212-685-0008, themorgan.org

‘SCENES FROM THE COLLECTION’

“After a surgical renovation to its grand pile on Fifth Avenue, the Jewish Museum has reopened its third-floor galleries with a rethought and refreshed display of its permanent collection, which intermingles modern and contemporary art, by Jews and gentiles alike — Mark Rothko, Lee Krasner, Nan Goldin, Cindy Sherman, and the excellent young Nigerian draftswoman Ruby Onyinyechi Amanze — with 4,000 years of Judaica. The works are shown in a nimble, non-chronological suite of galleries, and some of its century-spanning juxtapositions are bracing; others feel reductive, even dilletantish. But always, the Jewish Museum conceives of art and religion as interlocking elements of a story of civilization, commendably open to new influences and new interpretations.” (Farago) 212-423-3200, thejewishmuseum.org

Museum of the City of New York

NY AT ITS CORE (ongoing)
“Ten years in the making, New York at Its Core tells the compelling story of New York’s rise from a striving Dutch village to today’s “Capital of the World.” The exhibition captures the human energy that drove New York to become a city like no other and a subject of fascination the world over. Entertaining, inspiring, important, and at times bemusing, New York City “big personalities,” including Alexander Hamilton, Walt Whitman, Boss Tweed, Emma Goldman, JP Morgan, Fiorello La Guardia, Jane Jacobs, Jay-Z, and dozens more, parade through the exhibition. Visitors will also learn the stories of lesser-known New York personalities, like Lenape chieftain Penhawitz and Italian immigrant Susie Rocco. Even animals like the horse, the pig, the beaver, and the oyster, which played pivotal roles in the economy and daily life of New York, get their moment in the historical spotlight. Occupying the entire first floor in three interactive galleries (Port City, 1609-1898, World City, 1898-2012, and Future City Lab) New York at Its Core is shaped by four themes: money, density, diversity, and creativity. Together, they provide a lens for examining the character of the city, and underlie the modern global metropolis we know today. mcny.org” (NYCity Guide)

and you should be sure to check out these special exhibitions at that little museum on Fifth Ave., The Metropolitan Museum of Art
(open 7 days /week, AND always Pay What You Wish for NewYorkers)

‘THE WORLD BETWEEN EMPIRES: ART AND IDENTITY IN THE ANCIENT MIDDLE EAST’ (through June 23).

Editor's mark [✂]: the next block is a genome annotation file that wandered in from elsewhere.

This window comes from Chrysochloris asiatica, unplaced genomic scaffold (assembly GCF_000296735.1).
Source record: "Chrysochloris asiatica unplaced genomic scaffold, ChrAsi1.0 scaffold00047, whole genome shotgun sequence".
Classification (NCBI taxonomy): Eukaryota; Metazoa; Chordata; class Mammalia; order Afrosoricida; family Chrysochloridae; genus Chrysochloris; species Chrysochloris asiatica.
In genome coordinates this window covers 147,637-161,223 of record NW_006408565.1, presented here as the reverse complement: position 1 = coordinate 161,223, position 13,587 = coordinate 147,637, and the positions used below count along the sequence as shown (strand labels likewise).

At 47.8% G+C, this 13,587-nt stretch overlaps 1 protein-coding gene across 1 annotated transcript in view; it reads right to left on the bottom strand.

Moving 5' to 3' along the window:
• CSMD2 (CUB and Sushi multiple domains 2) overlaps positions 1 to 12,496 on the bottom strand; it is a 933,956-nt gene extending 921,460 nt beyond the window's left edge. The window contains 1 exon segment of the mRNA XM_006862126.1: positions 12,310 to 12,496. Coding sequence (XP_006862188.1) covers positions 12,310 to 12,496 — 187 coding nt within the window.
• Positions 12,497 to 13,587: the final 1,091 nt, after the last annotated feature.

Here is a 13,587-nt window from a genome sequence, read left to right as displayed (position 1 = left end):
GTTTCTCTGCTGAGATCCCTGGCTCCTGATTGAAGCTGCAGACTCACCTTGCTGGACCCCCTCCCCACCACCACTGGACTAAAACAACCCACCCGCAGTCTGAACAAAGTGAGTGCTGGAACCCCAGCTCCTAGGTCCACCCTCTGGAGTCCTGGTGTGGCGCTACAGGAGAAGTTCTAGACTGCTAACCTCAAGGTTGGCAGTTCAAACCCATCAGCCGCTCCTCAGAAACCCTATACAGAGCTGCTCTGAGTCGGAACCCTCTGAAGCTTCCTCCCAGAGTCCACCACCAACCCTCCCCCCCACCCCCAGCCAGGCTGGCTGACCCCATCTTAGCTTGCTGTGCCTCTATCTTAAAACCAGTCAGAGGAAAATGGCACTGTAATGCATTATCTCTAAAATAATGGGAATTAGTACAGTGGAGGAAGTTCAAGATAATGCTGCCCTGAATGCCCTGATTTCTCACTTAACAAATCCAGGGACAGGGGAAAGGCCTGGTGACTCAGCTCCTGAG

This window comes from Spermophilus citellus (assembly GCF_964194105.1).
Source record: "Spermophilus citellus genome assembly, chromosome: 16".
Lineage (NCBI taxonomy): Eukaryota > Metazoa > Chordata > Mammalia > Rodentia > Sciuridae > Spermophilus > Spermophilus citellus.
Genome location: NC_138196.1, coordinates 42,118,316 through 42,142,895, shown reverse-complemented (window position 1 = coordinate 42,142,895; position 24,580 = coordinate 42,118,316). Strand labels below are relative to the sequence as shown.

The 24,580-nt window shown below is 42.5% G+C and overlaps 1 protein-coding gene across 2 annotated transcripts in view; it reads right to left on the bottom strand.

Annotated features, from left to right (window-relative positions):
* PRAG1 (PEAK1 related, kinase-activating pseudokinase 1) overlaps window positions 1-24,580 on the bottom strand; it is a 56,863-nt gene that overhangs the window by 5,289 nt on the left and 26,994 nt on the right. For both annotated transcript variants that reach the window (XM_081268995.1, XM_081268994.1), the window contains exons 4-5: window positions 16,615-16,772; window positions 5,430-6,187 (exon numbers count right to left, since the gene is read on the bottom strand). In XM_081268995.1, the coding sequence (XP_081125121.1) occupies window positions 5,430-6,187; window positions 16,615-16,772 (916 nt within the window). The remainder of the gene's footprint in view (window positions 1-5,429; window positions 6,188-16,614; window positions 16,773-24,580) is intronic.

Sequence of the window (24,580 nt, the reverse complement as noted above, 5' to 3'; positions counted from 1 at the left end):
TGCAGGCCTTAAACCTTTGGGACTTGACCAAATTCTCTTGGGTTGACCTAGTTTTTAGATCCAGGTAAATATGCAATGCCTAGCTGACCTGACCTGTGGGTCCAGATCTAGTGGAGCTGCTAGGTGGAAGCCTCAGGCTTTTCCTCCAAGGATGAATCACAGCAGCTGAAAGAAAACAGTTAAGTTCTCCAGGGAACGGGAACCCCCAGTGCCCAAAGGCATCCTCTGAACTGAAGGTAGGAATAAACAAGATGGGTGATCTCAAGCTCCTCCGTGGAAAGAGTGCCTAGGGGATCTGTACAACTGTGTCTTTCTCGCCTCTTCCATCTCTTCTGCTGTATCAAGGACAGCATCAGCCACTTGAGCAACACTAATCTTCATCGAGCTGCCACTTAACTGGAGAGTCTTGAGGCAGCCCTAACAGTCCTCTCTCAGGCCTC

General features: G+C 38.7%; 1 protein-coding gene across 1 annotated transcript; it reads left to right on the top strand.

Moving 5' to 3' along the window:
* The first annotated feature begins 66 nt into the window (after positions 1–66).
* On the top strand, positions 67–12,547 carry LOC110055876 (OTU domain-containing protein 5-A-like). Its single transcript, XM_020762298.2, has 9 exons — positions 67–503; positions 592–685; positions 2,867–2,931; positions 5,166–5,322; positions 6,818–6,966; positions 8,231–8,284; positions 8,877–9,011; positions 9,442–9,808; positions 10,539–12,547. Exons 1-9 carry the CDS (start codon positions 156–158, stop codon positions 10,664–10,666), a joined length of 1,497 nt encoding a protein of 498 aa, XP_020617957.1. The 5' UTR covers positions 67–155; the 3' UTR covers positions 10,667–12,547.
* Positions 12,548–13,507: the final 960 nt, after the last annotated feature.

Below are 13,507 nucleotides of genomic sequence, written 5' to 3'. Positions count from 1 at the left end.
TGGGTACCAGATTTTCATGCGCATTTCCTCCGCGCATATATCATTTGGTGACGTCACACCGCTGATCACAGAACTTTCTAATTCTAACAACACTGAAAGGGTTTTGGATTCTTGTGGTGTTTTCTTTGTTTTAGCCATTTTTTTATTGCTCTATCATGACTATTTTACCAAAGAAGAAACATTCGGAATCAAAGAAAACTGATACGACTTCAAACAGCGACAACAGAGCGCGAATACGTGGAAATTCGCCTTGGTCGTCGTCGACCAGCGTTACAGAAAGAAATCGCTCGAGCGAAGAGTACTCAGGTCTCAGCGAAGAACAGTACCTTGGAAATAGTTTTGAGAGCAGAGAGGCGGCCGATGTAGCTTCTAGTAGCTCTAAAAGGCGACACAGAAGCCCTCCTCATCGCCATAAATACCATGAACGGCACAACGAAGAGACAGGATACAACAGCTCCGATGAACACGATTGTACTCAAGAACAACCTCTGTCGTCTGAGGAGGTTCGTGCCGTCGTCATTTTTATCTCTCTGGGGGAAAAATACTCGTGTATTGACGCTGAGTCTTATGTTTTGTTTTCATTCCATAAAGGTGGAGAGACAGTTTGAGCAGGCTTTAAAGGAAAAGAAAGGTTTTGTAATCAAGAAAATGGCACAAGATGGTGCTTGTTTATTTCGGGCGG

“The Met excels at epic-scale archaeological exhibitions, and this is a prime example. It brings together work made between 100 B.C. and A.D. 250 in what we now know as Iraq, Israel, Jordan, Lebanon, Syria and Yemen. In the ancient world, all were in the sphere of two competing superpowers — Rome to the west and Parthia to the east — and though imperial influence was strong, it was far from all-determining. Each of the subject territories selectively grafted it onto local traditions to create distinctive new grass-roots cultural blends. Equally important, the show addresses the fate of art from the past in a politically fraught present.” (NYT-Cotter)

“In Praise of Painting” (thru Oct.4, 2020)

“How great are the Met’s holdings in the Dutch golden age? Very. This long-term installation rings the lower level of the Lehman Wing with scores of lesser-known gems from the mid-seventeenth century, many of them rarely on view before, amid masterworks by Rembrandt, Vermeer, Hals, and Ruisdael. The period, vivified here, began in 1648, when the end of the Eighty Years’ War with Spain brought a boom in wealth and morale, expressed by genre paintings that exalt the national ideal of gezelligheid—social warmth, comfort, belonging. A key figure was Gerard ter Borch, who had travelled widely and worked at the court of Philip IV, in company with Velázquez. Ter Borch’s lustrous, ineffably witty domestic scenes inspired a generation of masters, notably Vermeer, whose genius rather eclipsed his elder’s. The pictures often star ter Borch’s younger sister Gesina, preening in satins or enigmatically musing. Herself a painter, she is cutely funny-looking—pointy nose, weak chin—and desperately lovable. There’s much to be said for a world with such a family in it.”

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Museum Mile is a section of Fifth Avenue which contains one of the densest displays of culture in the world. Eight museums can be found along this section of Fifth Avenue:
• 105th Street – El Museo del Barrio (closed Sun-Mon)*
• 103rd Street – Museum of the City of New York (open 7 days /week)
•  92nd Street – The Jewish Museum (closed Wed) (Sat FREE) (Thu 5-8 PWYW)
•  91st Street  –  Cooper-Hewitt, National Design Museum (open 7 days /week)
•  89th Street –  National Academy Museum (closed Mon-Tue)
•  88th Street –  Solomon R. Guggenheim Museum (closed Thu) (Sat 6-8 PWYW)
•  86th Street –  Neue Galerie New York (closed Tue-Wed) (Fri 6-8 FREE)
Last, but certainly not least, America’s premier museum
•  82nd Street – The Metropolitan Museum of Art (open 7 days /week)*
*always Pay What You Wish (PWYW) for NewYorkers

Although technically not part of the Museum Mile, the Frick Collection (closed Mon) (Wed 2-6pm PWYW; First Friday each month (exc Jan+Sep) 6-9pm FREE) on the corner of 70th St. and Fifth Avenue and the The Morgan Library & Museum (closed Mon) (Fri 7-9 FREE) on Madison Ave and 37th St are also located near Fifth Ave.
Now plan your own museum crawl (info on hours & admission updated June 2, 2015).
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For other selected Museum and Gallery Special Exhibitions see Recent Posts in right Sidebar dated 04/22 and 04/20.